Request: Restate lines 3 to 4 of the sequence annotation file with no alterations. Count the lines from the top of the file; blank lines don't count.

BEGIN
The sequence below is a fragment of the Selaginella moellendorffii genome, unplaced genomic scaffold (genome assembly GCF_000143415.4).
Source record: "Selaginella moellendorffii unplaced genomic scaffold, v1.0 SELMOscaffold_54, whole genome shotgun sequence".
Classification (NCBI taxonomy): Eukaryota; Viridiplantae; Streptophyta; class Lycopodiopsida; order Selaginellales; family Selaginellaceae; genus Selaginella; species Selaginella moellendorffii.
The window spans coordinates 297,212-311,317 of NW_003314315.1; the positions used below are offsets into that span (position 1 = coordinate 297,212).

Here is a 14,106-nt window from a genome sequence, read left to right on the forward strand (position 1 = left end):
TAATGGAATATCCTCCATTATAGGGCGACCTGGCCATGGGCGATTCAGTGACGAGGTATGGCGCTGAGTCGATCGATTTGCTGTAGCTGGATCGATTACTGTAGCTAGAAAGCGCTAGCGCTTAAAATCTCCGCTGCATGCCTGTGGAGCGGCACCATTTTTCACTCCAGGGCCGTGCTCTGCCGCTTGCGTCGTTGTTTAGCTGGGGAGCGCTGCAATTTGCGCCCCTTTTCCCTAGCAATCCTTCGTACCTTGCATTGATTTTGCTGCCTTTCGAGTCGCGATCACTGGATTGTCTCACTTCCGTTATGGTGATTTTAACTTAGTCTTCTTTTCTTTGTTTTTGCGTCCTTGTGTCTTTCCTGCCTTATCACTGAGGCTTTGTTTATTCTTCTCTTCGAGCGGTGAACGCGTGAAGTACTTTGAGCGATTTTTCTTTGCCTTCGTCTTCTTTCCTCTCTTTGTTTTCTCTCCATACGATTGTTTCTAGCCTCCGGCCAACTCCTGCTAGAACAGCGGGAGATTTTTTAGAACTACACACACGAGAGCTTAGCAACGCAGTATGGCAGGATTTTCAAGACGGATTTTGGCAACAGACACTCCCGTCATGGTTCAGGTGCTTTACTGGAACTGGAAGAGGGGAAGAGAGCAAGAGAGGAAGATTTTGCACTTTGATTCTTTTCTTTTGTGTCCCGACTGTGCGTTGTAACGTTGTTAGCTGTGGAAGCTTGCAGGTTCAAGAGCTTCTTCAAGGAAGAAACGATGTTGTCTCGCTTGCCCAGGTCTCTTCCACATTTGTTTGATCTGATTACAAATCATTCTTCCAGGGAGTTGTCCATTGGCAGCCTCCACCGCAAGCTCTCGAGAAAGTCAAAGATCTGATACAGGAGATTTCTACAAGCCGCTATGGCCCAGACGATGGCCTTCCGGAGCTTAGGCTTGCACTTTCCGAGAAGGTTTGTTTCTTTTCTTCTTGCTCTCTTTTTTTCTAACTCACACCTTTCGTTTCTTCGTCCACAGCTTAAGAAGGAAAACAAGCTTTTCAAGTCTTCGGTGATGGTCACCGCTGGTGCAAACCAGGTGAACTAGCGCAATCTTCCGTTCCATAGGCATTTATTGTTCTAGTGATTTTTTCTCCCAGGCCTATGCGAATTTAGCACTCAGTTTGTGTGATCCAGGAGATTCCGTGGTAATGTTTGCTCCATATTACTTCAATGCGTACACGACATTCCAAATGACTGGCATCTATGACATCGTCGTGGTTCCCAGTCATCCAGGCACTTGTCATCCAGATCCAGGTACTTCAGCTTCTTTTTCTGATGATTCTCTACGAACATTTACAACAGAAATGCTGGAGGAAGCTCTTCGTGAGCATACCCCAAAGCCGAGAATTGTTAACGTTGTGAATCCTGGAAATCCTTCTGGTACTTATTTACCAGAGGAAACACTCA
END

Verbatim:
Classification (NCBI taxonomy): Eukaryota; Viridiplantae; Streptophyta; class Lycopodiopsida; order Selaginellales; family Selaginellaceae; genus Selaginella; species Selaginella moellendorffii.
The window spans coordinates 297,212-311,317 of NW_003314315.1; the positions used below are offsets into that span (position 1 = coordinate 297,212).